Jumping to conclusions

The only exercise I excel at is jumping to conclusions. – James Nathan Miller

We often find ourselves rushed and pressured, and may miss the fine detail. We have been tricked into thinking that we can now get any information we want off the internet. Rushed, we scan to the key points and then move on to the next page. At the same time, we forget to leave time for ‘us’, to take a deep breath and ‘smell the roses’.

nature-person-hands-girlLet me give one example….You may have heard that words carry only 7% of the information conveyed in communication, that 38% of the information is conveyed by tone of voice and 55% by body language. This came from the work of Dr Albert Mehrabian. His study was actually all about what he called the ‘silent messages’ – how we communicate our emotions and attitudes.  He concluded that when words and non-verbal messages are in conflict, people believe the non-verbal every time. So when a friend asks, “Are you still angry with me?” you reply “No,” with your arms folded and with an angry tone. You obviously know that in this case ‘no’ means ‘yes’.  So Mehrabian’s work was not about communication in general but about communicating feelings.

When we say that 55% of the information about how someone feels is conveyed by body language, we are quite likely to be accurate. We can usually tell how someone is feeling just by the way they move as they enter the room? The way they walk, hold their head, the drop of their shoulders, and the expression on the face…but we need to look up from our smartphones to notice this!

There are two things I would like to say about this. Firstly, in the worlds we now live, work and play in, we have less time than ever. As a result, we make hasty decisions or take short cuts to find the information to get things done. As a consequence, we may not always get the correct answer. And secondly, if we take the time to observe what is happening around us that is likely to have an influence on us, we may be more likely to reach a sound conclusion. It may not always be the right one but we are getting the information we cannot get anywhere else, through our own senses.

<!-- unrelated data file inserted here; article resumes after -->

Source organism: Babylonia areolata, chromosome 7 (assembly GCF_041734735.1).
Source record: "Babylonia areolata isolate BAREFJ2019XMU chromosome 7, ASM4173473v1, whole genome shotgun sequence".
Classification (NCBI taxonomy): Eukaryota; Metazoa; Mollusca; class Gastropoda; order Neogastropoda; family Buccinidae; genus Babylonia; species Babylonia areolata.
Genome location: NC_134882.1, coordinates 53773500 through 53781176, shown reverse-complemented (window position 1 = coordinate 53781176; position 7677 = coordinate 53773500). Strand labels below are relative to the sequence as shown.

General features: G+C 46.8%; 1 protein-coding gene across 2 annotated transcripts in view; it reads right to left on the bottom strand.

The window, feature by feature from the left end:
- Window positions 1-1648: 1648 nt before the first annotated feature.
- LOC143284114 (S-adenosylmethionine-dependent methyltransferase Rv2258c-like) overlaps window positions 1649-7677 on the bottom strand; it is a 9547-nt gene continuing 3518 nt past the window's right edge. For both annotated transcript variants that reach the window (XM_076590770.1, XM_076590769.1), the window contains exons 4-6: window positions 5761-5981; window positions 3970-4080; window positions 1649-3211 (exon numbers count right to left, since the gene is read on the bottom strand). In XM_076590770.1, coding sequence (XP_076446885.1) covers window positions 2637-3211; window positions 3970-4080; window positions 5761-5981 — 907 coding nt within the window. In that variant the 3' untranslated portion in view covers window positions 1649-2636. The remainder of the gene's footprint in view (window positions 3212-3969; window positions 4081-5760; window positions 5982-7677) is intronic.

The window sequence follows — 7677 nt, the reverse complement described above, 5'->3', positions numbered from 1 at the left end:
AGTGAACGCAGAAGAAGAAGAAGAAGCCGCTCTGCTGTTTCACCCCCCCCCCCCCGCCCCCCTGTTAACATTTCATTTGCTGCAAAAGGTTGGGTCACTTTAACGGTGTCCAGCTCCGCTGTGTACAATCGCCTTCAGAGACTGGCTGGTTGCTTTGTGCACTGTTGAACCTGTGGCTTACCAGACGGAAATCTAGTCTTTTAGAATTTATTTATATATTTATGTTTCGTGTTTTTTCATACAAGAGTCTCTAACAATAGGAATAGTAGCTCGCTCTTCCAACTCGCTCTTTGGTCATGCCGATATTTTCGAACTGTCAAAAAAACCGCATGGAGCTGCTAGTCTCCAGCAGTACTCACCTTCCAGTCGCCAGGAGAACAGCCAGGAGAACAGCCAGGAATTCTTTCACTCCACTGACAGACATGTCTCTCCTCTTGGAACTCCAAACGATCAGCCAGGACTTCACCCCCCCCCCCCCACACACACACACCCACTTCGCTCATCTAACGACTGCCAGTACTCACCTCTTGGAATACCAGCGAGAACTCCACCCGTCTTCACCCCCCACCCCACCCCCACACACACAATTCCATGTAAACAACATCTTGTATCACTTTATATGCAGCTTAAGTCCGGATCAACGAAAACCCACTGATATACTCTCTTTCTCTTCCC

“Insufficient information” is the typical response from computers, when asked to solve a problem for which the data provided is insufficient. It is worthwhile for us to take the time, and make the effort to check on whether or not we, too, have sufficient information before we make assumptions, and even more so before we act on them.

I feel as if my mission is to write, to see, to observe, and I feel lazy if I’m not reaching conclusions. I feel stupid. I feel as if I’m wasting my time. – Paul Theroux

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